Get the ball in straight and hook. Simple. Free-kick for the first feed (no warning), penalty for the second, then yellow card. And actually enforce this.

Slight changes I'd introduce are:

If the ball's at the 8s feet and the scrum goes down, call use it. If he doesn't, reset with the feed going to the other team. If the ball's at the 8s feet and the scrum is still, same call (just as you'd call with a stationary maul). The exception to this is when you suspect a deliberate collapse to stop a try, in which case you're calling for penalty tries and yellow cards. Even if you suspect it to be a deliberate collapse 40m out because it was really starting to rumble, just call penalty advantage and say use it.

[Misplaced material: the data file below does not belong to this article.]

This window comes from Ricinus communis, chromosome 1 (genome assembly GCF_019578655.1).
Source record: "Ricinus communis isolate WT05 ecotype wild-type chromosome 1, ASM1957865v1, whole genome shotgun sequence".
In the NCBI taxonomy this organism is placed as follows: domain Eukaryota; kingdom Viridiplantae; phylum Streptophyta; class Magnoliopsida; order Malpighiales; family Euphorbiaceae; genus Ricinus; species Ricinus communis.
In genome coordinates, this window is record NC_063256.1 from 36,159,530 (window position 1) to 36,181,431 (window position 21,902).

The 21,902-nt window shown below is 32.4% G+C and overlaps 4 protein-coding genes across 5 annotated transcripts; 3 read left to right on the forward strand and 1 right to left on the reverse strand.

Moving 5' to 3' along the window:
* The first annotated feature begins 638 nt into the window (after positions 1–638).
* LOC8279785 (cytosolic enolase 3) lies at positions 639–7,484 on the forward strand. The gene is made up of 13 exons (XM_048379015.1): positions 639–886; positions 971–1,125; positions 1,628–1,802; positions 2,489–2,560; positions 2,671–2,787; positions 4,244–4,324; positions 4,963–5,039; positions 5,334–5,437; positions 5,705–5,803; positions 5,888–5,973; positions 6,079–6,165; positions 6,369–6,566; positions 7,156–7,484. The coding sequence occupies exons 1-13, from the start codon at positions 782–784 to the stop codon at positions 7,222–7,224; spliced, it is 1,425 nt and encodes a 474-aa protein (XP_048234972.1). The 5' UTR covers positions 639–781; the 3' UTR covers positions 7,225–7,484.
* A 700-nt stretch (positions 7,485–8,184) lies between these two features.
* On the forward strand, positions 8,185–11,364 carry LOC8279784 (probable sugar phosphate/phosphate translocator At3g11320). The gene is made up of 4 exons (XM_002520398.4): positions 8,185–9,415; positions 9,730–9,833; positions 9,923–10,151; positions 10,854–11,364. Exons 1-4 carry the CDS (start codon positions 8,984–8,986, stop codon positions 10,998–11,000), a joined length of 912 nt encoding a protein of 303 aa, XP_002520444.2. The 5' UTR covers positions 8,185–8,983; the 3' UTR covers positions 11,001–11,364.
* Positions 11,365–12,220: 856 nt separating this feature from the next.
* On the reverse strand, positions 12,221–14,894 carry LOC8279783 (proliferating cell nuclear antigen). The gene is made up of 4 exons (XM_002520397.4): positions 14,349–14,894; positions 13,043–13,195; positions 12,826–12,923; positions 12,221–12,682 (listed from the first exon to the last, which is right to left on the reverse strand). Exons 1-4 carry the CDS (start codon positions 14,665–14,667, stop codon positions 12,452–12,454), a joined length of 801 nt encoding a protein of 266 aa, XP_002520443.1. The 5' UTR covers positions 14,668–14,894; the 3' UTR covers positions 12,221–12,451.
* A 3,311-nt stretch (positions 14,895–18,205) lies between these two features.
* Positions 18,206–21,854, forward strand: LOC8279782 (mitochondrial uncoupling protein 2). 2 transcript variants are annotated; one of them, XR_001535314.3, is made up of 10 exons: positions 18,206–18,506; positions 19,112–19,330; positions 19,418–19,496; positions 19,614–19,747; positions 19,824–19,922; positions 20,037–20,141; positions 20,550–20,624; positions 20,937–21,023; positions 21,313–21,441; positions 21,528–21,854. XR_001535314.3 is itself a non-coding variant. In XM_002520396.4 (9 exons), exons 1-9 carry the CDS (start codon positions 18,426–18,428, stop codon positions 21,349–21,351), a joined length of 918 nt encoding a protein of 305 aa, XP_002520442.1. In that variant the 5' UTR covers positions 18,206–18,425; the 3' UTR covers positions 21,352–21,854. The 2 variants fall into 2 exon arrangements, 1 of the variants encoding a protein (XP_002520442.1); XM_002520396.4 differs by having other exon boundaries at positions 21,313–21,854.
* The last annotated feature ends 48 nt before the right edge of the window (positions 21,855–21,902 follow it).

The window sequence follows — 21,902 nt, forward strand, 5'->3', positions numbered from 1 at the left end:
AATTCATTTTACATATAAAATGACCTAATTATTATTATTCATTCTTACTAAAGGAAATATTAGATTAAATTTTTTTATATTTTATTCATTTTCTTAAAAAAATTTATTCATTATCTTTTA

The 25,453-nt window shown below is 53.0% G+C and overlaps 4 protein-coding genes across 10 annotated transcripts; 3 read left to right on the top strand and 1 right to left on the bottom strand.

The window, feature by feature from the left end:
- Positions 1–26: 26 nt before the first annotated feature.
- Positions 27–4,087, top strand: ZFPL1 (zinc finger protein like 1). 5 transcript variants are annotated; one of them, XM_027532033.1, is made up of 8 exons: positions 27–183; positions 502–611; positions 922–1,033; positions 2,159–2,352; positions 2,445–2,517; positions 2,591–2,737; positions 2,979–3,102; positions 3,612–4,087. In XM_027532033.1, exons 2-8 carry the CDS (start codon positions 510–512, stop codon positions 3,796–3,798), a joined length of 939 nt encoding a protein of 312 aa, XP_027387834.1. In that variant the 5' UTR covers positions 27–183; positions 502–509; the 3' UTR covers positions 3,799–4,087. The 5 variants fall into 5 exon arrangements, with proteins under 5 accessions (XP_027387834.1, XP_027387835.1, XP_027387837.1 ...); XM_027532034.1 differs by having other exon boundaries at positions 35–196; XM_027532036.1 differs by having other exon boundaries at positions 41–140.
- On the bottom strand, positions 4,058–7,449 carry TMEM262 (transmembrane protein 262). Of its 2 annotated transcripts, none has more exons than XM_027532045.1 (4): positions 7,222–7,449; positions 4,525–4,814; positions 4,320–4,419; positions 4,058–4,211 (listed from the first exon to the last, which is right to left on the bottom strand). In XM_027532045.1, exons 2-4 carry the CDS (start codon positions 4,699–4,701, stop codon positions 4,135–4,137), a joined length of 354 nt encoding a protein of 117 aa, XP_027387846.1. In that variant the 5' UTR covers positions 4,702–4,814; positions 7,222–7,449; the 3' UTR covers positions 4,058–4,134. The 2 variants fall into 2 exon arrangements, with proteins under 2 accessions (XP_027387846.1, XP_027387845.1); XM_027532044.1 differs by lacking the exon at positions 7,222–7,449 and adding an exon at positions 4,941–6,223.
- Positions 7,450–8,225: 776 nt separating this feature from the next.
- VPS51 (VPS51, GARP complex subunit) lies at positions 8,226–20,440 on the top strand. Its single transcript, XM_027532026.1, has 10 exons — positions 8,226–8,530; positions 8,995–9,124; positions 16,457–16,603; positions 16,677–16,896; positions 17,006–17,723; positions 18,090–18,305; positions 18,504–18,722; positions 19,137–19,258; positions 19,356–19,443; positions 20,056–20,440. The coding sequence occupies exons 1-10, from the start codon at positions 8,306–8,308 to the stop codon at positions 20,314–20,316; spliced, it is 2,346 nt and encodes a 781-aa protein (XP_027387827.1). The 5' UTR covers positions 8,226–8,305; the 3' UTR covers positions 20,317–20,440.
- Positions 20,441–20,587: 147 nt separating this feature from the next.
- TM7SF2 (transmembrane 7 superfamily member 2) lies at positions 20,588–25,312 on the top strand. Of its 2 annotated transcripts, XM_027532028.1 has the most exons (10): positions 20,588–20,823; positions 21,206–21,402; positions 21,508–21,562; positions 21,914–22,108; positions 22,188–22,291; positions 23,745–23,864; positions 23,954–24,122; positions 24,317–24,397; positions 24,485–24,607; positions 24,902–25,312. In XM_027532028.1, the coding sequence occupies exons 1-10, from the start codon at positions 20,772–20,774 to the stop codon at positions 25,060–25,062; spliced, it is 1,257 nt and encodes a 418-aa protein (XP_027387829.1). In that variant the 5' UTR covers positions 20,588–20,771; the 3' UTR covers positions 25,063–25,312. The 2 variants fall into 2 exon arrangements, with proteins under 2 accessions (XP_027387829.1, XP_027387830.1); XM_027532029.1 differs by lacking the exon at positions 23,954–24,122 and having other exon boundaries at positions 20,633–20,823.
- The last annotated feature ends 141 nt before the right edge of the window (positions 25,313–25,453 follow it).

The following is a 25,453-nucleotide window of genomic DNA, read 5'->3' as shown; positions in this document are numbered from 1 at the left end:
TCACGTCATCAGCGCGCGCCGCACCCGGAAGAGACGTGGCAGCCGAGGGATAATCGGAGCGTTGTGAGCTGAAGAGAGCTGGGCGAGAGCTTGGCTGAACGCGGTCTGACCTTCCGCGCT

I'd stop the clock after the first collapse. If both teams are happy to scrum properly, there's no issue and no need to stop the clock, just keep going. If the scrum has to be reset, that's when I'd stop the clock. I'd then restart it when it's out of the scrum.